 Determine your level of involvement
Working with Students with
Mental Health Issues
Resource Checklist (continued)
 If involved, create a case file, and include the following items
 Records
 Contact page
 Determine if the student/scholar has restricted directory information
 If appropriate, seek to speak with the student/scholar yourself
 When speaking with student/scholar, be an active listener
 Utilize resources on campus that can assume specific responsibilities of
the situation
 Counseling services
 Health services
 Employee Assistance Program
Working with Students with
Mental Health Issues
Resource Checklist (continued)
 If appropriate, check with other points of contact to assess the student's/scholar's
level of crisis.
 Consider meeting together to create a plan to support the student/scholar
 Establish "lead" contact person in the appropriate campus departments
 Contact the student's or scholar's academic connections
– Dean's office of the student's college, department of the employee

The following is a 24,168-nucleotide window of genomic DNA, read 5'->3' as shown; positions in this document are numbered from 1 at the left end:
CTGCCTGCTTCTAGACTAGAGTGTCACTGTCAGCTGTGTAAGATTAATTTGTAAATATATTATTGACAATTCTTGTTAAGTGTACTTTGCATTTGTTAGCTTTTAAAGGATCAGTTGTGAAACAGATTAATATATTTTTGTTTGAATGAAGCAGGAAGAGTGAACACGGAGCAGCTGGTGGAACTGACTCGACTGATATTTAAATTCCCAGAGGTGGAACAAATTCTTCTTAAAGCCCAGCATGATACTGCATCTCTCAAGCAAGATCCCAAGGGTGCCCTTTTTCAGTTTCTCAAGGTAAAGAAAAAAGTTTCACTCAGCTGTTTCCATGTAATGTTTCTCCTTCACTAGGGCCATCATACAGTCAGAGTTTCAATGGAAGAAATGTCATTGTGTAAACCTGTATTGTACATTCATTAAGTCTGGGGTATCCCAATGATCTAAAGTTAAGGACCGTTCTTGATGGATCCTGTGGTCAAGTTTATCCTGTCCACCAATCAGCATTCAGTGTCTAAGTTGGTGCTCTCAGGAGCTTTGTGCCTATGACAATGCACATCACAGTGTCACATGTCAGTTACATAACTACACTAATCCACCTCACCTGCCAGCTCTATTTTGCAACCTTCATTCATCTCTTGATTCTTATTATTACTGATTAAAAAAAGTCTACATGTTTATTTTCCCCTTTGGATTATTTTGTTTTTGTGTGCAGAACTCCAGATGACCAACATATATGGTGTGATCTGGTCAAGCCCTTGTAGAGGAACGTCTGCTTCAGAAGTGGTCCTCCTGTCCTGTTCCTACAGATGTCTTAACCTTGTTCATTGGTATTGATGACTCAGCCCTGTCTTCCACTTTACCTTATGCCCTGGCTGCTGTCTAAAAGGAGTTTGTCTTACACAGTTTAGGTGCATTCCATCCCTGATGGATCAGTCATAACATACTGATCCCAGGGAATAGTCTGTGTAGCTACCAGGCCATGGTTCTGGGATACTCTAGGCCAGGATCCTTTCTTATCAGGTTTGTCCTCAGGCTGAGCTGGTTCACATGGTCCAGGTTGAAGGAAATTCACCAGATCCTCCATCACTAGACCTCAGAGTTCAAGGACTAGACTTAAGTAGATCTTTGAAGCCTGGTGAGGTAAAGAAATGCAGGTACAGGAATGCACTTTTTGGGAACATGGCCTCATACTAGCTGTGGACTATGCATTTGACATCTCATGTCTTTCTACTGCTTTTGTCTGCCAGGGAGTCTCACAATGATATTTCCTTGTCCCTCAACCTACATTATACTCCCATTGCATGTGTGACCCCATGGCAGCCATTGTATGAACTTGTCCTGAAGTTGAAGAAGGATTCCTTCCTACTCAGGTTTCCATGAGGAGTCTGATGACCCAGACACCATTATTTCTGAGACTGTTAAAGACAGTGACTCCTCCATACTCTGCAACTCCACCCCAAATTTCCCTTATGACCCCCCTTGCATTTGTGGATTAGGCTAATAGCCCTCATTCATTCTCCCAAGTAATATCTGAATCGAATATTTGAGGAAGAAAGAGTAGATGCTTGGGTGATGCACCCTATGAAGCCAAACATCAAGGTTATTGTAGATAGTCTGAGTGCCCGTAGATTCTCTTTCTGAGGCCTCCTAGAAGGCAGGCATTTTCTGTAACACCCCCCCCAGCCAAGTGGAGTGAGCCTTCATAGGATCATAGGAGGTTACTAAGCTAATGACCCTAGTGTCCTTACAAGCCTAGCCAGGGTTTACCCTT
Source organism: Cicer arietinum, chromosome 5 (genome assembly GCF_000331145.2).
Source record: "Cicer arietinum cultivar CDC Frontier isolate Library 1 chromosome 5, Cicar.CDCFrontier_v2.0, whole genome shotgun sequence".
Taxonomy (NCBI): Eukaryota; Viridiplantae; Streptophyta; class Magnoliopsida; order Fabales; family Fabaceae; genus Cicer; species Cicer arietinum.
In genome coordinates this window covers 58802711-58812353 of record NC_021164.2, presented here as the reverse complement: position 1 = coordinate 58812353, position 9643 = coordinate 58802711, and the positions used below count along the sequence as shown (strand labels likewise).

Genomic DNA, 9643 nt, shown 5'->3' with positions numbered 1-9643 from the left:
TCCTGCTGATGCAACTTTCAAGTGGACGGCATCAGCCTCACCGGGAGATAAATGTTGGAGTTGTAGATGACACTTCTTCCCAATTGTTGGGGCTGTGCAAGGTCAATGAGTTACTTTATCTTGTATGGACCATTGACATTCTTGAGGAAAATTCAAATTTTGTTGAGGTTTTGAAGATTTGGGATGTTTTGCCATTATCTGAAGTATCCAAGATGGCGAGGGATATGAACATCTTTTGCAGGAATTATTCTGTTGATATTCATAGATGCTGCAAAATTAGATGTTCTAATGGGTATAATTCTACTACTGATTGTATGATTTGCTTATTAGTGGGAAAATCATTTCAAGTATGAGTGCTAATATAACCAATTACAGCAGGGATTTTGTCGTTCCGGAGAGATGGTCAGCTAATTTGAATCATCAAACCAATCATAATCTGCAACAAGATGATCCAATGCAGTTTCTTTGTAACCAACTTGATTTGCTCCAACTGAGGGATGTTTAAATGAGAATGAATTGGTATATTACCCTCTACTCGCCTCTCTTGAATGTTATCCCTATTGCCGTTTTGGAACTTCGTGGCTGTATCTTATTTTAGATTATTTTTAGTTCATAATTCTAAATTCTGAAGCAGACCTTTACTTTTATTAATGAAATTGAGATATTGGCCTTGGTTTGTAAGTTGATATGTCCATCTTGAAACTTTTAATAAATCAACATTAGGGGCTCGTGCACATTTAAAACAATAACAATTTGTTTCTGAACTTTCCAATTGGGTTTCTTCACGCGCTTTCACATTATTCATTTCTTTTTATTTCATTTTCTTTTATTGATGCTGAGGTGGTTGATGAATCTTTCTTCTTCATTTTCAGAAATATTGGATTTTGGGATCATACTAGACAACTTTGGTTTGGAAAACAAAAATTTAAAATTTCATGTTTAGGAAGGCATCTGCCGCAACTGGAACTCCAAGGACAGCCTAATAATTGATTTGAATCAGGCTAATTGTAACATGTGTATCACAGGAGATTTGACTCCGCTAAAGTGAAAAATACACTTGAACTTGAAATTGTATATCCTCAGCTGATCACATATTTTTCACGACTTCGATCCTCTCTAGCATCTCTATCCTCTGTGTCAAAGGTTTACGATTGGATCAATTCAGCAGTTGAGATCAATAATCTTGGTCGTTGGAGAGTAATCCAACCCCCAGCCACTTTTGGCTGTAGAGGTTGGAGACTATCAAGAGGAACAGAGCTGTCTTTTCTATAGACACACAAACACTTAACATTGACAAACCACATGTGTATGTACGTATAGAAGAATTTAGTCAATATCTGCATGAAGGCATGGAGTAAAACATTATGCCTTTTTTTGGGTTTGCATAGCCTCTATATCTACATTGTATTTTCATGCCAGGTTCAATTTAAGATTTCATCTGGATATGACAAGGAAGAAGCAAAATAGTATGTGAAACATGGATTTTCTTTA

– Academic adviser, supervising professor, faculty members, teaching assistants
 Contact relevant campus units
– Campus police department (to see if the student/ scholar has been involved in
any incidents), housing staff, residence hall director, apartment coordinator
 If severe, it may be necessary to contact family members or emergency contacts
Working with Students with
Mental Health Issues
Resource Checklist (continued)
 Gather information concerning health insurance benefits.
If a student/scholar has access to additional mental health services or facilities, it's
important to note. Determine if the student has medical evacuation services, and if deemed
necessary, know the process.
 If student/scholar is able to continue, monitor the student's/scholar's well-being during the